Gen. Prayuth Chan-ocha Defends his New Anti Demonstration Law
BANGKOK – Prime Minister Gen. Prayuth Chan-ocha defended a new law that places tight restrictions on public gatherings and warned Thursday it will be strictly enforced.
Interim Prime Minister Prayuth Chan-ocha, the former army chief who organized the coup, said the law requires that protesters apply for permission from police for rallies at least 24 hours in advance. It bans all demonstrations within 150 meters (500 feet) of the prime minister’s headquarters known as Government House, Parliament, royal palaces and courthouses unless a specific area has been authorized and designated by authorities.
It also bars protesters from blocking entrances or creating a disturbance at government offices, airports, seaports, train and bus stations, hospitals, schools and embassies.
Thailand has had waves of massive anti-government protests over the past decade that spread to key government offices, Bangkok’s central business district and major airports.
“This law will be strictly enforced to prevent the type of nuisance and violence that happened in the past,” Prayuth told reporters. “It’s not possible to have it all — happiness, equality, democracy — without giving us the tools.”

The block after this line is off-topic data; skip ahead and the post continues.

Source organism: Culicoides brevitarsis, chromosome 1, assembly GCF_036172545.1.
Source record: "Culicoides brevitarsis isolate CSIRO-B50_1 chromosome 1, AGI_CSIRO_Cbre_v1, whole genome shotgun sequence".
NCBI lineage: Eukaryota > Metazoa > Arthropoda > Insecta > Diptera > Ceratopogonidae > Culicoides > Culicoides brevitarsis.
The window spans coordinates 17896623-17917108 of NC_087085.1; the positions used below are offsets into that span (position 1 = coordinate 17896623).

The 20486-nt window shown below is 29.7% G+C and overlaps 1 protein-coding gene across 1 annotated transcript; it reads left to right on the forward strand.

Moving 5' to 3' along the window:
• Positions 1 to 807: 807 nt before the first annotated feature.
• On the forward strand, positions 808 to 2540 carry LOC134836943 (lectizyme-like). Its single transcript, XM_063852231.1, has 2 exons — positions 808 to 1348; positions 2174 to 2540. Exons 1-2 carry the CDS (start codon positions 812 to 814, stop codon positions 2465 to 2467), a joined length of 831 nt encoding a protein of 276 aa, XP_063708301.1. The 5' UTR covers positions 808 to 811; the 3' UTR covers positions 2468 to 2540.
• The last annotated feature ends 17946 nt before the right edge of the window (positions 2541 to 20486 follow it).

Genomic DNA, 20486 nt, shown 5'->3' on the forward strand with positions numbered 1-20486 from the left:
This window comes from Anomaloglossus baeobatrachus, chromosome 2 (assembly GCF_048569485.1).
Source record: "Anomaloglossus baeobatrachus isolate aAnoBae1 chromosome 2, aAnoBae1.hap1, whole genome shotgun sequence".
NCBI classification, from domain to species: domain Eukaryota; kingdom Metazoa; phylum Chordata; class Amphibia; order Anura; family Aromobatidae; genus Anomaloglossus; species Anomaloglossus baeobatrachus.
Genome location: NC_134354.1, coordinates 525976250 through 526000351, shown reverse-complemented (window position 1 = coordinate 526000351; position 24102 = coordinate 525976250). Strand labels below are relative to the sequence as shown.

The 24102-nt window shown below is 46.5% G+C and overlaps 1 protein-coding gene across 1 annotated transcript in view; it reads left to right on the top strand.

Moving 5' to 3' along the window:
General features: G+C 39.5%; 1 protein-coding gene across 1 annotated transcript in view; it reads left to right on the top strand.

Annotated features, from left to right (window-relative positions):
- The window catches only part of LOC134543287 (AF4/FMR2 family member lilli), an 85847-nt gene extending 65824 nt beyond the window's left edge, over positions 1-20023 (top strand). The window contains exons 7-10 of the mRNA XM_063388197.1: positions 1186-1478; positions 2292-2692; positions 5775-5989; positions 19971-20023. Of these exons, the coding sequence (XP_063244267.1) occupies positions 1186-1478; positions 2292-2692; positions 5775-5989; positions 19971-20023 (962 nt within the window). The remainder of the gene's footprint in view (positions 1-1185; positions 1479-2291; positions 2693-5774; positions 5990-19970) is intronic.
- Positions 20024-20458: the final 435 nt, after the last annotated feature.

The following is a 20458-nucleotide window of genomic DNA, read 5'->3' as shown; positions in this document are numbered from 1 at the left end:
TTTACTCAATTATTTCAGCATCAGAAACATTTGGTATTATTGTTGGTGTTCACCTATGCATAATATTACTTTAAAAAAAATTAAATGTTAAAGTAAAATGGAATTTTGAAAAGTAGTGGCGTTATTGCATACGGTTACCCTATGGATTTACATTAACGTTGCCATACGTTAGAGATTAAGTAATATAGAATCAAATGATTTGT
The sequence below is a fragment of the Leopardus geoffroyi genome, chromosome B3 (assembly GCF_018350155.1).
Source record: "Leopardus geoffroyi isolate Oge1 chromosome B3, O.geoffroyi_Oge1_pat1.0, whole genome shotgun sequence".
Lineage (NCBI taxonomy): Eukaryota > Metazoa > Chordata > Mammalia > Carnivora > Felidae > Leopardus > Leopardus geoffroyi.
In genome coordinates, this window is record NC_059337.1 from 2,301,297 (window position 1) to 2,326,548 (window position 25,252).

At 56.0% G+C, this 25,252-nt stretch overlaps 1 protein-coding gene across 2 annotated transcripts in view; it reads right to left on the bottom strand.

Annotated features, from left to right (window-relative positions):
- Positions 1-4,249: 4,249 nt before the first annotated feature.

The law details a variety of penalties, including up to 6 months in prison and a 10,000 baht ($300) fine for protesting without police permission and up to 10 years in prison for any disruption of public service, such as public transportation, telecommunications, water and electricity supplies.
Protesters who ignore police orders to leave a site could face up to a year in prison and a 20,000 baht fine, while protesters armed with guns, explosives or similar weapons could face up to 5 years in prison and a 100,000 baht fine.
The bill was proposed by the police department, approved by the military-installed Cabinet and won a unanimous 182-0 vote in the military-installed National Legislative Assembly before being published last month in the Royal Gazette, which decreed the law would take effect Aug. 13.
Human rights groups say the law gives broad powers to authorities to prohibit public assemblies on vague and arbitrary grounds.
“This law violates the rights of the people. We want this act revoked,” said Nutchapakorn Nummueng, a representative of iLaw, a legal watchdog and rights advocacy group.
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